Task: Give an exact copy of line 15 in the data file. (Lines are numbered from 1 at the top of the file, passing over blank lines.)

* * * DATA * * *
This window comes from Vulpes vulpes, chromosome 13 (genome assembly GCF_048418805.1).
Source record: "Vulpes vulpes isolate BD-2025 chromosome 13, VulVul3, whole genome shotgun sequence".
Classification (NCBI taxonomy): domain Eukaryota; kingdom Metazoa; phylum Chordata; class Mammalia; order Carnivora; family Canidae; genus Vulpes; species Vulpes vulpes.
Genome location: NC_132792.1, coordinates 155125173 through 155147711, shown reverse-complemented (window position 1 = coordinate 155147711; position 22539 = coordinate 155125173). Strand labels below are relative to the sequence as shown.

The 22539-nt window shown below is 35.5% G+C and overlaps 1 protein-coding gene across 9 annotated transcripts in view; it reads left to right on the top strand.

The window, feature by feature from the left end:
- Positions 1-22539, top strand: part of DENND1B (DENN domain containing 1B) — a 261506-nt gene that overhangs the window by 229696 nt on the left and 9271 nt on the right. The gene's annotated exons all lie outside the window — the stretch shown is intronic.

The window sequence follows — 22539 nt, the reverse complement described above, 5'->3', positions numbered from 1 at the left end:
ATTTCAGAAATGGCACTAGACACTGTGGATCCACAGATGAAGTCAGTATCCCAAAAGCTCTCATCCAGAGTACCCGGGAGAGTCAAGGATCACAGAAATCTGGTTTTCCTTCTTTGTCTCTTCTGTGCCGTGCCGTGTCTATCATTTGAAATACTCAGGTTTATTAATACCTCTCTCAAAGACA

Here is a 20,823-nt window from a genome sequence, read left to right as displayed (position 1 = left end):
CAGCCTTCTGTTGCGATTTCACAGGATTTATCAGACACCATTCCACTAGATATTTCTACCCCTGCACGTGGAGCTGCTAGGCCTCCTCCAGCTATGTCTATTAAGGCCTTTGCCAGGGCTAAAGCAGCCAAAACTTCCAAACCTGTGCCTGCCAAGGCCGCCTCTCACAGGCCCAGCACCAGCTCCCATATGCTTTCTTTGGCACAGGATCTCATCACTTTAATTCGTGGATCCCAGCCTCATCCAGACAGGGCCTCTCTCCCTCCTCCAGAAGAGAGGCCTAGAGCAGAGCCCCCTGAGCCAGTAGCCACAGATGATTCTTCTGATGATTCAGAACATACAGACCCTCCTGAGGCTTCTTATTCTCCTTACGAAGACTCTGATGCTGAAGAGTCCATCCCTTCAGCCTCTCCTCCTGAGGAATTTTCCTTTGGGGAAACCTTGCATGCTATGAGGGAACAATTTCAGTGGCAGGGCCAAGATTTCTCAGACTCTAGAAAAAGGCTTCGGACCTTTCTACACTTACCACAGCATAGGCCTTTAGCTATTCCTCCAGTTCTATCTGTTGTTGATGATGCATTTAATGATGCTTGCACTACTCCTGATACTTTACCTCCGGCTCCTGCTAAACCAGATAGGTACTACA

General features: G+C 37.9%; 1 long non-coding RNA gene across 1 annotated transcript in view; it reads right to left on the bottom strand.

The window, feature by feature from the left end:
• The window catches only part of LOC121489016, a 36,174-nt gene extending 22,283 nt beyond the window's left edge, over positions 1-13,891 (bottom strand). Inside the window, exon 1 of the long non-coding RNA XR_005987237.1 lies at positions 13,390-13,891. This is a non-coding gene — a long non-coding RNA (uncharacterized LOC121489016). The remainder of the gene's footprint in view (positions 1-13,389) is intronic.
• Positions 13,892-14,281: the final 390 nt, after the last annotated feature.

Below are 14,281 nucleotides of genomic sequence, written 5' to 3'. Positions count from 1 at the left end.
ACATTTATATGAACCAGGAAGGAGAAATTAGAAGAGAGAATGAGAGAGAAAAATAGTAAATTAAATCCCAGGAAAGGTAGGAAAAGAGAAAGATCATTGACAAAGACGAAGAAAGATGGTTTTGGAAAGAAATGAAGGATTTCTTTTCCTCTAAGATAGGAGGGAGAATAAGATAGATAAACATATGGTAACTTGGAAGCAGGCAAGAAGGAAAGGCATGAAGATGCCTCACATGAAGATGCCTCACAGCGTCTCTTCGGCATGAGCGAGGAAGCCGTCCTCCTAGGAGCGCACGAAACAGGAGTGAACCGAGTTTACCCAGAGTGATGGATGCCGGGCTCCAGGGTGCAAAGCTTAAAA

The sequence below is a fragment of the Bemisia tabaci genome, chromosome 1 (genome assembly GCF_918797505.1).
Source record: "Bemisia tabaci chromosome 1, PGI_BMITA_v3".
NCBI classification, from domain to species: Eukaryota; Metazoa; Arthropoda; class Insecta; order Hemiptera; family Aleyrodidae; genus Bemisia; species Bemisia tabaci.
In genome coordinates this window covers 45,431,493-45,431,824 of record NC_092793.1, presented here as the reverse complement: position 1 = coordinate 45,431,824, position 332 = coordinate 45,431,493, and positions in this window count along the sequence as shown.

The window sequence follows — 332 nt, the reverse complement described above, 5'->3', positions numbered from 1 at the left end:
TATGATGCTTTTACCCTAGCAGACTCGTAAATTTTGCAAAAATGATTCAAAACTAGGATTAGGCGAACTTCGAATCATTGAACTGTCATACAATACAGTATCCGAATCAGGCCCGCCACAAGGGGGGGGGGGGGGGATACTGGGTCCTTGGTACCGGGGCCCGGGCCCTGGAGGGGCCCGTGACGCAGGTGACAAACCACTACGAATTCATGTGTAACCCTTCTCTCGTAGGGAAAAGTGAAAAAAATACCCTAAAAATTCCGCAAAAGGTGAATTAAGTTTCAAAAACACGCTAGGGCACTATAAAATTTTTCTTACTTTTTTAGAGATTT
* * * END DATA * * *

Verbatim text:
• Positions 13,892-14,281: the final 390 nt, after the last annotated feature.